Amid plaudits for Abu Dhabi's Wahat Al Karama and local plans for the Venice Architecture Biennale, more must be done for the capital's modern heritage, writes Nick Leech
A heartfelt plea for more recognition of Abu Dhabi's precious heritage
What started as a triumphant week for Abu Dhabi’s architectural scene was soon marred by some distressing but all too predictable news.
On Monday, the National Pavilion United Arab Emirates - la Biennale di Venezia announced an important first. The curator of next year’s UAE pavilion at the Venice Biennale will be Dr Khaled Alawadi, an assistant professor of sustainable urbanism at Abu Dhabi’s Masdar Institute.
Just as Sheikha Hoor Al Qassimi was the first Emirati to curate the UAE’s national pavilion for the Venice Biennale’s international art exhibition, Dr Alawadi will be the first UAE national to curate its architectural equivalent.
On the same day, the annual American Architecture Prize announced the list of its 2017 winners, which featured Abu Dhabi’s Wahat Al Karama, the Idris Khan-designed memorial, pavilion and landscape that sits opposite the Sheikh Zayed Grand Mosque.
If the fortunes of the emirate’s architectural present and future look positive, Tuesday dawned with an anguished message about its past when a contact called to warn me about the imminent demolition of an overlooked but very special building, one more loss in a memory-obsessed city that struggles to keep hold of the fragments of its past.
At first sight, the only remarkable thing about the structure I’ll describe as the Rashid Bin Aweidah building is the contrast between it and the soaring towers that surround it on the south side of Hamdan Street, especially its neighbour, the Crowne Plaza Hotel.
But for those used to looking at old buildings in the capital, the fact that the building is only 3 storeys tall suggests that it might be of some age in UAE terms, something confirmed by the fact that its crumbling façade is resolutely flat, rather than jutting out at mezzanine level by 1.5 metres, a defining characteristic of almost all post-1970 buildings throughout the city.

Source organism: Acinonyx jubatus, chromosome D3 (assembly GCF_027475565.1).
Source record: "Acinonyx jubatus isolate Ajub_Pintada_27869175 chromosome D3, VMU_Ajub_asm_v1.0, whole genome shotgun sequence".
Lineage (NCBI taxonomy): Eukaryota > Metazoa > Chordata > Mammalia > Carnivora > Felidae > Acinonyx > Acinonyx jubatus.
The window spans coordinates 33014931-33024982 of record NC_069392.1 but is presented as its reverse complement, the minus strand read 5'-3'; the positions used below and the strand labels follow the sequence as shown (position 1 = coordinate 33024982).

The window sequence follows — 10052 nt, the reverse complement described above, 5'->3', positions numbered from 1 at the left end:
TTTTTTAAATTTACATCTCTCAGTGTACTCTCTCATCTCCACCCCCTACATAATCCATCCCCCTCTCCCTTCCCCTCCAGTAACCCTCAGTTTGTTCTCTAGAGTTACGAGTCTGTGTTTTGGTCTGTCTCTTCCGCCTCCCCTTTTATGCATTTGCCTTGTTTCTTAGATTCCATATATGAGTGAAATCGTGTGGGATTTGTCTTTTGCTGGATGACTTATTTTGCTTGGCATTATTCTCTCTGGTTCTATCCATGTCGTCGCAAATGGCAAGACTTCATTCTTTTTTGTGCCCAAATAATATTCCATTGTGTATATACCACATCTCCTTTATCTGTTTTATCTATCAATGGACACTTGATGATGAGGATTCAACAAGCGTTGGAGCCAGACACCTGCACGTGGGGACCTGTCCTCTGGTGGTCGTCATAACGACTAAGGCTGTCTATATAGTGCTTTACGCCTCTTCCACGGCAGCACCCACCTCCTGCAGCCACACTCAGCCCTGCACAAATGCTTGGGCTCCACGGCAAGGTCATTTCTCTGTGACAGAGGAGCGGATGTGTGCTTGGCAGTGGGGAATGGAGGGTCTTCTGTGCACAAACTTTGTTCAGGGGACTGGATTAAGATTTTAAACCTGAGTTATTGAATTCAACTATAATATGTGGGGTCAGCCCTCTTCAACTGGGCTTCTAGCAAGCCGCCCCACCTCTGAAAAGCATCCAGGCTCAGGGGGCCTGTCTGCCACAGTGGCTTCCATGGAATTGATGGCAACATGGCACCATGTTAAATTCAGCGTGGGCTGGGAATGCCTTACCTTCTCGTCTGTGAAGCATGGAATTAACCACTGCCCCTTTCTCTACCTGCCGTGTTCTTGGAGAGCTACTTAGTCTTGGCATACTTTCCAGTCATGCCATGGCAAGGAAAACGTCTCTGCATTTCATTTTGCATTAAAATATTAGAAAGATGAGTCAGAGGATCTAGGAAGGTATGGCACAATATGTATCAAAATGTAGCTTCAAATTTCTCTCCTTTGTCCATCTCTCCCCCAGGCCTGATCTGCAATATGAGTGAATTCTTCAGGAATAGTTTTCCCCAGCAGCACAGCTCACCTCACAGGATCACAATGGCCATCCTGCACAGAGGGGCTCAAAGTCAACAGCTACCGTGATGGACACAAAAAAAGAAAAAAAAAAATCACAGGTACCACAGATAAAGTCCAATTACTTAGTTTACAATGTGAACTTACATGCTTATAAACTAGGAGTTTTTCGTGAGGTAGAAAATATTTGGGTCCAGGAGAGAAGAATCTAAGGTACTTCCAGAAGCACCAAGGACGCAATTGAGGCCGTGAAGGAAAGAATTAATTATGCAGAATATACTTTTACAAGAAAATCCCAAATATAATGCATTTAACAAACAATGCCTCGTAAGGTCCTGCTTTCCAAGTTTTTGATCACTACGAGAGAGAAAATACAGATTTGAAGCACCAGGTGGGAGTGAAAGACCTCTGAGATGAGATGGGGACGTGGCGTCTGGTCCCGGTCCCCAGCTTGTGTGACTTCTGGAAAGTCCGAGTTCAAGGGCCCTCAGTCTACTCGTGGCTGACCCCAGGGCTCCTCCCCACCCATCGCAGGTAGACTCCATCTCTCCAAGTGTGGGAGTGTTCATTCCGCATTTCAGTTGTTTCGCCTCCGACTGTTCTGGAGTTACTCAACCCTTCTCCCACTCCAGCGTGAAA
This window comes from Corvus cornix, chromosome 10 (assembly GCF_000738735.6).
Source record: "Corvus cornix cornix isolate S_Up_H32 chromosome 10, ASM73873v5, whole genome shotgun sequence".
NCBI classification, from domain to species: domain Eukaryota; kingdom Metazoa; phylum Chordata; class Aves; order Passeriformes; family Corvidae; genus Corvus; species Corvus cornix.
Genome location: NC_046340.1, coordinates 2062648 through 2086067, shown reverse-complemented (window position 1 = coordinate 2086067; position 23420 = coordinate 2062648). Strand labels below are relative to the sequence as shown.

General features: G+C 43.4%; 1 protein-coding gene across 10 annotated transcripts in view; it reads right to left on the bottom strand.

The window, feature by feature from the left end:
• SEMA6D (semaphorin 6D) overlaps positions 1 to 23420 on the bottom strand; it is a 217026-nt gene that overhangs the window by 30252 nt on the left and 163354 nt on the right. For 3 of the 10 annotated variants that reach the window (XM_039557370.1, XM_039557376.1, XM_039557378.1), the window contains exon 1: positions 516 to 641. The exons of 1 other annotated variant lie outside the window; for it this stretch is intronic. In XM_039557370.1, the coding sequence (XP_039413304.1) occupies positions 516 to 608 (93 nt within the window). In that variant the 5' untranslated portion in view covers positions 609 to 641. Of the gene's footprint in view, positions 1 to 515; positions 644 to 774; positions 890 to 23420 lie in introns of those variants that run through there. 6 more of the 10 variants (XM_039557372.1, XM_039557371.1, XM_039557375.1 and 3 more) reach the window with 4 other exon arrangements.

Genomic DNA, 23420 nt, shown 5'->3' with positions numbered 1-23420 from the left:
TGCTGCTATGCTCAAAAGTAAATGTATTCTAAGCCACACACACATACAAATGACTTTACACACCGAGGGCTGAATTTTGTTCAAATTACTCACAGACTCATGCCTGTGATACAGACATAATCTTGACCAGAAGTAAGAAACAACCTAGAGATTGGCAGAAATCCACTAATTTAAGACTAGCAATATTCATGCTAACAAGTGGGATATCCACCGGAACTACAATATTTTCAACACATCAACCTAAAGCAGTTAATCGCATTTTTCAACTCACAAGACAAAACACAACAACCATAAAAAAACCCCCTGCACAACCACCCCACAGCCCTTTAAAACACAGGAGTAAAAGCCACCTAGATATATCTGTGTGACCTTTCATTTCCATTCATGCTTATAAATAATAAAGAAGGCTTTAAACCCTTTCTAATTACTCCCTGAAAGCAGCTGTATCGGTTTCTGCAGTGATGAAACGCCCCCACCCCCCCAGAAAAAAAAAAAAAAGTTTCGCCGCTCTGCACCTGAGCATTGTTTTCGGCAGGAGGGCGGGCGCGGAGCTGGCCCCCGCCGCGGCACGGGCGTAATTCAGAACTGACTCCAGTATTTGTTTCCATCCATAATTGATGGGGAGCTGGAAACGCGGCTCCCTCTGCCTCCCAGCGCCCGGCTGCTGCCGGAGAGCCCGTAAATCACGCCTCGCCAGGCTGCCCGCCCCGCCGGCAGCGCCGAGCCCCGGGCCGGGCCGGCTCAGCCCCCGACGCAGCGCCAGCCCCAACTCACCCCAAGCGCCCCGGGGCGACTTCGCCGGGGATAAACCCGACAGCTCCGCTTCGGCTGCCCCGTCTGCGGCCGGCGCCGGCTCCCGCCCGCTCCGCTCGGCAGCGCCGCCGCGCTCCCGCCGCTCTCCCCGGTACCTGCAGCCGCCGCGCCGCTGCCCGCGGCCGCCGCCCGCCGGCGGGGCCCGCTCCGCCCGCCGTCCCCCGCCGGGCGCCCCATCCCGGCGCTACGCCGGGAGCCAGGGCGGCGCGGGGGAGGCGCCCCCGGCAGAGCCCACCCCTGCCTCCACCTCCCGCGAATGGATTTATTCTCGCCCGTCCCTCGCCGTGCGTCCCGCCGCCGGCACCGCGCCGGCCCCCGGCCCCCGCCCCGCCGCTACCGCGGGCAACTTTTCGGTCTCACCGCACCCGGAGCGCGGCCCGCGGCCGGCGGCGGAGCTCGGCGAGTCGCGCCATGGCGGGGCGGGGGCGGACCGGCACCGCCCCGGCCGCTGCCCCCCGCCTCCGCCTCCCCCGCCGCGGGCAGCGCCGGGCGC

The thing that really distinguishes the Rashed Bin Aweidah building, however, is the fact that not only is its history known, but that the man who oversaw its construction is still alive and living in Abu Dhabi and can remember the event with almost total recall.
When David Spearing, now 81, arrived in Abu Dhabi as a young engineer in July 1968, not only was Abu Dhabi still a part of the Trucial States, but Hamdan Street was one of only two asphalted roads in city, the other being Airport Road.
The Abu Dhabi Municipality had only just marked out the limits of the plot that had been gifted to its new owner, Rashed Bin Aweidah, with a series of pegs driven into the sand and it was Spearing’s job to oversee the building’s construction.
Like all of the modern buildings that were being built in Abu Dhabi at the time, the Rashed Bin Aweidah building had been designed elsewhere, in this case in Pontefract, Yorkshire, in the drawing office of Spearing’s new employer, JGL Poulson Ltd.
In British architectural and political history, John Garlick Llewellyn Poulson’s name is now synonymous with one of the most devastating corruption scandals of the 1970s, but at the time of Spearing’s employment, the firm was the largest employer of architects in Europe.
Not only spearheading the Modernist transformation of Britain’s once industrial north, Poulson’s was also engaged in winning work worldwide, seeking employment in Nigeria, the Gambia and Libya and being awarded a £1.5 million contract in Malta, where it designed Gozo’s new Victoria Hospital.
As David Spearing remembers, the modest building took less than a year to complete, using architectural drawings flown in from England – there was no way of producing or reproducing architectural plans in Abu Dhabi at the time – and the services of the Dubai Contracting Company.
As soon as the building was finished, it was populated by businesses overseen by Mr Bin Aweidah, such as Abu Dhabi’s Westinghouse Electric Corporation concession, which continued to occupy its ground floor until earlier this year, while its rooftop penthouse was let to the manager of the Arid and Semi-Arid Lands Research Station on Saadiyat Island, which at the time was accessible only by boat.
Now an Abu Dhabi institution, David Spearing went on to have a long and illustrious career throughout the UAE, working as the engineer on projects such as a new, Corniche-facing office building for Sheikh Khalifa bin Zayed Al Nahyan, who was serving as the Ruler’s representative in the Eastern Region at the time, and only retiring at the turn of the millennium after he had worked as a consultant on the engineering of the Sheikh Zayed Cricket Stadium.
After 49 years, the building Spearing believes to be the oldest extant commercial property in Abu Dhabi looks set for oblivion, remembered only in the memories of its second oldest British expat. What more can be done to stop such a loss?